VOL. 124 | NO. 79 | Thursday, April 23, 2009
Political Theater Big Part Of Herenton Bombshell
By BILL DRIES & ANDY MEEK | The Daily News
SNEAK ATTACK: Memphis Mayor Willie Herenton has again surprised the local political scene with word that he has formed an exploratory committee to consider running for Congress in 2010. -- PHOTO BY BILL DRIES
In hindsight, there was just something about the way Memphis Mayor Willie Herenton walked out of the City Council chambers Tuesday.
He had delivered a budget address that included no layoffs, no tax hike and a 3 percent raise for city employees. It went well.
All of his division directors were present, as they usually are for the annual budget address.
But so were some family members and political allies.
Then came the normal media bustle outside the council chambers.
Herenton said he would take a few questions, but wasn’t interested in giving too many details about the budget numbers.
“All of you will get a copy of the budget. If you’ve got some kind of global questions you want to ask me about the budget, I’ll respond to them,” he began. “But what I’d like to do is take this opportunity to speak to some of the rumors that have been floating around concerning what my plans are. I’d like to share that with you if I could, but let’s get your budget stuff out of the way first.”
After four questions, Herenton said his press aide, Toni Holman Turner, would hand out a written copy of his plans for the future.
As she handed out the three-paragraph document with a picture of the U.S. Capitol as its background, Herenton headed for the elevator with his entourage, presumably on the way to his seventh-floor office.
By the time reporters looked up in astonishment, Herenton was gone. The statement said Herenton had formed a committee to run for Congress in 2010.
“The transition from public service to the private sector has been contemplated by me for a considerable time after retirement from my current office,” the statement read. “However, after receiving considerable encouragement from citizens to become a candidate in 2010 for the U.S. House of Representatives Ninth Congressional District, I am seriously evaluating the opportunity to represent the Memphis community at the federal level.
“My 30 years of public service has uniquely prepared me to represent Memphis at the federal level as our national leadership faces some very difficult challenges. I am forming an exploratory committee and anticipate making a decision in the near future.”
If Herenton were to run, it presumably would be in the Democratic primary and probably against incumbent Democratic U.S. Rep. Steve Cohen, judging by Cohen’s written statement from Washington an hour later.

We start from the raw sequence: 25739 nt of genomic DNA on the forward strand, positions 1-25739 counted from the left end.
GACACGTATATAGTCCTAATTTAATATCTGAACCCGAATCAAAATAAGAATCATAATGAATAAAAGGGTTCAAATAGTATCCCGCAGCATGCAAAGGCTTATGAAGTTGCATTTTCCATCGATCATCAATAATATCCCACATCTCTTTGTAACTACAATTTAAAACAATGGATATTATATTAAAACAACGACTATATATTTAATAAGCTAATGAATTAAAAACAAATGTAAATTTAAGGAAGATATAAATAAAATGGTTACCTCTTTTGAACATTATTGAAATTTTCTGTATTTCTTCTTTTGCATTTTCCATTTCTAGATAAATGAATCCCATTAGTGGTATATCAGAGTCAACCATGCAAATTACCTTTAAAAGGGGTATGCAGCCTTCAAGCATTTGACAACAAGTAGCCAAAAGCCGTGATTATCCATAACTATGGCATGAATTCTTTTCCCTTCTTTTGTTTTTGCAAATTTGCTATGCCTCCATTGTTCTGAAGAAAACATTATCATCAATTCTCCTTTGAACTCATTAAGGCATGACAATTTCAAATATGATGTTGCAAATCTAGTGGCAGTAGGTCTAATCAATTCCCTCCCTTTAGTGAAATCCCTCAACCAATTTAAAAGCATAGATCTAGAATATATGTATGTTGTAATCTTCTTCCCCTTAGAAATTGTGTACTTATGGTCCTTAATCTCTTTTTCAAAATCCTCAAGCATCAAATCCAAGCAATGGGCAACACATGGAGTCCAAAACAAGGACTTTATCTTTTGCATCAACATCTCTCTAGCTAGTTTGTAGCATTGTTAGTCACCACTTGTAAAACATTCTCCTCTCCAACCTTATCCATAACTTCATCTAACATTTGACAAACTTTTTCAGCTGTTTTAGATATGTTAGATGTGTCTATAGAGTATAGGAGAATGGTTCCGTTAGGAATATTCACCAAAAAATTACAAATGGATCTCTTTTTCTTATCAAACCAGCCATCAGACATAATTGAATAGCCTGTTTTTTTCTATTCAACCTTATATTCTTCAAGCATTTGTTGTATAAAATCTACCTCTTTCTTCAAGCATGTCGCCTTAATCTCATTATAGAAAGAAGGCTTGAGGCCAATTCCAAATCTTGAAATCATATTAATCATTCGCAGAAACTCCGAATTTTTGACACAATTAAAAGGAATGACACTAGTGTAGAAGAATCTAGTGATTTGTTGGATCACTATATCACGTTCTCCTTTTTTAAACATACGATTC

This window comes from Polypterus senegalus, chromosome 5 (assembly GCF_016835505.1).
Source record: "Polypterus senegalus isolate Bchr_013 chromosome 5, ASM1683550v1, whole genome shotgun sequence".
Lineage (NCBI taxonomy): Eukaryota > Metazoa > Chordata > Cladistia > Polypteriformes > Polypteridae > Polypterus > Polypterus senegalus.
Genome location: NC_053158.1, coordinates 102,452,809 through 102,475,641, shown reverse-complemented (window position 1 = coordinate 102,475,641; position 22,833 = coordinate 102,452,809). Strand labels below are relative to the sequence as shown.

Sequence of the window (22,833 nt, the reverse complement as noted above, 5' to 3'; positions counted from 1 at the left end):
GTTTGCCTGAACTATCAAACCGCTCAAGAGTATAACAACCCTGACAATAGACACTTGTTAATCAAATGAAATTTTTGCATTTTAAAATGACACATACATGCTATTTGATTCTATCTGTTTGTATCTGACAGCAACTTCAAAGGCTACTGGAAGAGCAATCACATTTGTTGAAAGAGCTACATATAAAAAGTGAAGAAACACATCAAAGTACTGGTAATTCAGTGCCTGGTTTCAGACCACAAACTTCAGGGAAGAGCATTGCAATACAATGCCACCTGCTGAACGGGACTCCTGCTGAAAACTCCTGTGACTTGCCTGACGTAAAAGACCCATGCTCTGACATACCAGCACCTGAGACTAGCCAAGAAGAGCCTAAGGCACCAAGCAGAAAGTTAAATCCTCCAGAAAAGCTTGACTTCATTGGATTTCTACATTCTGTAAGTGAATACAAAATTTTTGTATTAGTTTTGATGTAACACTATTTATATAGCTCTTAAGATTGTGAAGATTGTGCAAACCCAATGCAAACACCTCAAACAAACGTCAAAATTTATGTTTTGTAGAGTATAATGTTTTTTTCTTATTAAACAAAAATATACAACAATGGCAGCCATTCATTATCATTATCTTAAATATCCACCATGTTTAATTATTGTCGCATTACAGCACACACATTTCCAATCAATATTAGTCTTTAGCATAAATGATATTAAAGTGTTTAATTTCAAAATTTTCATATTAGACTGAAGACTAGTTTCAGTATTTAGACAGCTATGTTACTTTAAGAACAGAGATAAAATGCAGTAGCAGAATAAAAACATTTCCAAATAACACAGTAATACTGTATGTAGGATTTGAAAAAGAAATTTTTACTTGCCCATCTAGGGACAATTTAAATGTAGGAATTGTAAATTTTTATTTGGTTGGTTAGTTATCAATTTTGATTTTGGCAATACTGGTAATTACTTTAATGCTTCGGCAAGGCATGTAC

In the statement, Cohen expressed surprise. His voicemail box was full an hour after Herenton’s statement was handed to reporters.
“I have an excellent working relationship with the city of Memphis, as evidenced by the number of projects that received federal funding under the last budget,” Cohen’s statement read. “I believe that the overwhelming margin of victory during my re-election campaign last year showed that the people of the 9th District of Tennessee enthusiastically approve of the job I’ve been doing in Washington, D.C.
“In my nearly 30 years of public service as a legislator, I have always fought for the people of Memphis, and I plan to continue to do so in the U.S. House of Representatives for the foreseeable future.”
Herenton could run for Congress without giving up his position as mayor. His current four-year term runs out at the end of 2011.
But Shelby County Mayor A C Wharton Jr. has already started a campaign for Memphis mayor in 2011, prompting rumors that Herenton might resign before completing his term.
Word of the possible congressional bid comes a year and month after Herenton talked of resigning the mayor’s office to pursue other interests, including possibly becoming superintendent of the Memphis City Schools system. Herenton reconsidered almost immediately.
Among those not surprised by Herenton’s latest public pondering of life after City Hall was Shelby County Commissioner Sidney Chism. Chism is a close friend and political adviser to Herenton as well as a former chairman of the Shelby County Democratic Party and a Tennessee Democratic Party committeeman.
“He’s always had a desire to go to Congress,” Chism told The Daily News.
In 2007 when Herenton decided to launch his re-election bid for a fifth term as mayor, Chism recalled Herenton hesitating and then saying, “I might run one more time for mayor, but I’d really like to go to Congress for a while.”
“I said, ‘Well, you got a lot more work to do in the city,’” Chism said. “I knew he was sincere, because he never says anything to me he’s not sincere about.”
Chism predicted a Cohen-Herenton matchup wouldn’t be much of a contest.
“If (Herenton) runs in the 9th Congressional District, if you go back and pull the numbers, if he doesn’t get but 50 percent of the people that normally vote for him, he’d beat Steve,” Chism said. “I don’t think there’s discontent with Steve. I think that in the 9th Congressional District – that seat was set aside for an African-American.
“Now, I don’t want to go black on you, but that’s the truth of the matter. We don’t have any representation as far as ethinicity in concerned in the state of Tennessee and the only place we can get that is in the 9th Congressional District.”
Chism’s statement is not new. Cohen drew intense opposition during his 2006 bid for the open seat from some black ministers who said they believed the district should continue to be represented by an African-American as it had for more than 30 years by Harold Ford Sr. and Ford Jr.
Cohen was just as vigorous in defending his record as a state senator representing the interests of black citizens. He even sought, unsuccessfully, to join the Congressional Black Caucus.